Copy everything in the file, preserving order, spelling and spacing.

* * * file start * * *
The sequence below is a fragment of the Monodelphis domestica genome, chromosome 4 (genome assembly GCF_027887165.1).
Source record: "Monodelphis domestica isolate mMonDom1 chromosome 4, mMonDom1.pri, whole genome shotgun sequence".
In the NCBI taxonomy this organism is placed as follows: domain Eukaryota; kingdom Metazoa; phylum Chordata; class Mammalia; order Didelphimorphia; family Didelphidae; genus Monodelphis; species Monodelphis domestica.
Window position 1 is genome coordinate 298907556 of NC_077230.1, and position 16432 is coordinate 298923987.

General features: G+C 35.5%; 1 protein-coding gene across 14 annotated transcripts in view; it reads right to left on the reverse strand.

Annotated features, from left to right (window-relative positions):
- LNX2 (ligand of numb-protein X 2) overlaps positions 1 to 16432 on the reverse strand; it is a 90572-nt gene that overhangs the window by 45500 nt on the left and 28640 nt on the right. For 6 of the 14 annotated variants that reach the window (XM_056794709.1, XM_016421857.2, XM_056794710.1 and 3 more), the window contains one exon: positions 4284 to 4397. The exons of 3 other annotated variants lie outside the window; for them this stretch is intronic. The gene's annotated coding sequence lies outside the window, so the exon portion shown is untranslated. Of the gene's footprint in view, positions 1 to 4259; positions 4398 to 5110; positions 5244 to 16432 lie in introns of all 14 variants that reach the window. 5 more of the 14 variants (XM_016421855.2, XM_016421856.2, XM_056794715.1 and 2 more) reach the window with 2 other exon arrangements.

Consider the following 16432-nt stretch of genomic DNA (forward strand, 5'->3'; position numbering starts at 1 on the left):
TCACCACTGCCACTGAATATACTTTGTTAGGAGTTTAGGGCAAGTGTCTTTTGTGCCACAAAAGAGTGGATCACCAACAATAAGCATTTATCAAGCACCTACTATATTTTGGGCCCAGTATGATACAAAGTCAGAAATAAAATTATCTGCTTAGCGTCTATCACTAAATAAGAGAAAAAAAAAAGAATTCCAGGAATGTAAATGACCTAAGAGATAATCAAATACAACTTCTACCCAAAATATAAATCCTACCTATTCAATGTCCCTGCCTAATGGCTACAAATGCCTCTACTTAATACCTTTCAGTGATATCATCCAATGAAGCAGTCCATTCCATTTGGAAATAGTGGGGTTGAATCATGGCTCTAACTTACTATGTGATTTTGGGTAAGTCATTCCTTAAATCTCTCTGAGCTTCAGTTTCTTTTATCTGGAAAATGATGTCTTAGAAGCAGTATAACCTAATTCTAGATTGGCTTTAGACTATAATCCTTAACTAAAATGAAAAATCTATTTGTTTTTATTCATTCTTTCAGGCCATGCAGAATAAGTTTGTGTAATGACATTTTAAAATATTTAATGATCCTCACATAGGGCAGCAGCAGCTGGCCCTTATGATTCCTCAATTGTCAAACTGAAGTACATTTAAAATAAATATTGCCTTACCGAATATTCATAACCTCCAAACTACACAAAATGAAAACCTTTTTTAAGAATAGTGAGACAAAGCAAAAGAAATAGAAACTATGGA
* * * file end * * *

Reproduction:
The sequence below is a fragment of the Monodelphis domestica genome, chromosome 4 (genome assembly GCF_027887165.1).
Source record: "Monodelphis domestica isolate mMonDom1 chromosome 4, mMonDom1.pri, whole genome shotgun sequence".
In the NCBI taxonomy this organism is placed as follows: domain Eukaryota; kingdom Metazoa; phylum Chordata; class Mammalia; order Didelphimorphia; family Didelphidae; genus Monodelphis; species Monodelphis domestica.
Window position 1 is genome coordinate 298907556 of NC_077230.1, and position 16432 is coordinate 298923987.

General features: G+C 35.5%; 1 protein-coding gene across 14 annotated transcripts in view; it reads right to left on the reverse strand.

Annotated features, from left to right (window-relative positions):
- LNX2 (ligand of numb-protein X 2) overlaps positions 1 to 16432 on the reverse strand; it is a 90572-nt gene that overhangs the window by 45500 nt on the left and 28640 nt on the right. For 6 of the 14 annotated variants that reach the window (XM_056794709.1, XM_016421857.2, XM_056794710.1 and 3 more), the window contains one exon: positions 4284 to 4397. The exons of 3 other annotated variants lie outside the window; for them this stretch is intronic. The gene's annotated coding sequence lies outside the window, so the exon portion shown is untranslated. Of the gene's footprint in view, positions 1 to 4259; positions 4398 to 5110; positions 5244 to 16432 lie in introns of all 14 variants that reach the window. 5 more of the 14 variants (XM_016421855.2, XM_016421856.2, XM_056794715.1 and 2 more) reach the window with 2 other exon arrangements.

Consider the following 16432-nt stretch of genomic DNA (forward strand, 5'->3'; position numbering starts at 1 on the left):
TCACCACTGCCACTGAATATACTTTGTTAGGAGTTTAGGGCAAGTGTCTTTTGTGCCACAAAAGAGTGGATCACCAACAATAAGCATTTATCAAGCACCTACTATATTTTGGGCCCAGTATGATACAAAGTCAGAAATAAAATTATCTGCTTAGCGTCTATCACTAAATAAGAGAAAAAAAAAAGAATTCCAGGAATGTAAATGACCTAAGAGATAATCAAATACAACTTCTACCCAAAATATAAATCCTACCTATTCAATGTCCCTGCCTAATGGCTACAAATGCCTCTACTTAATACCTTTCAGTGATATCATCCAATGAAGCAGTCCATTCCATTTGGAAATAGTGGGGTTGAATCATGGCTCTAACTTACTATGTGATTTTGGGTAAGTCATTCCTTAAATCTCTCTGAGCTTCAGTTTCTTTTATCTGGAAAATGATGTCTTAGAAGCAGTATAACCTAATTCTAGATTGGCTTTAGACTATAATCCTTAACTAAAATGAAAAATCTATTTGTTTTTATTCATTCTTTCAGGCCATGCAGAATAAGTTTGTGTAATGACATTTTAAAATATTTAATGATCCTCACATAGGGCAGCAGCAGCTGGCCCTTATGATTCCTCAATTGTCAAACTGAAGTACATTTAAAATAAATATTGCCTTACCGAATATTCATAACCTCCAAACTACACAAAATGAAAACCTTTTTTAAGAATAGTGAGACAAAGCAAAAGAAATAGAAACTATGGA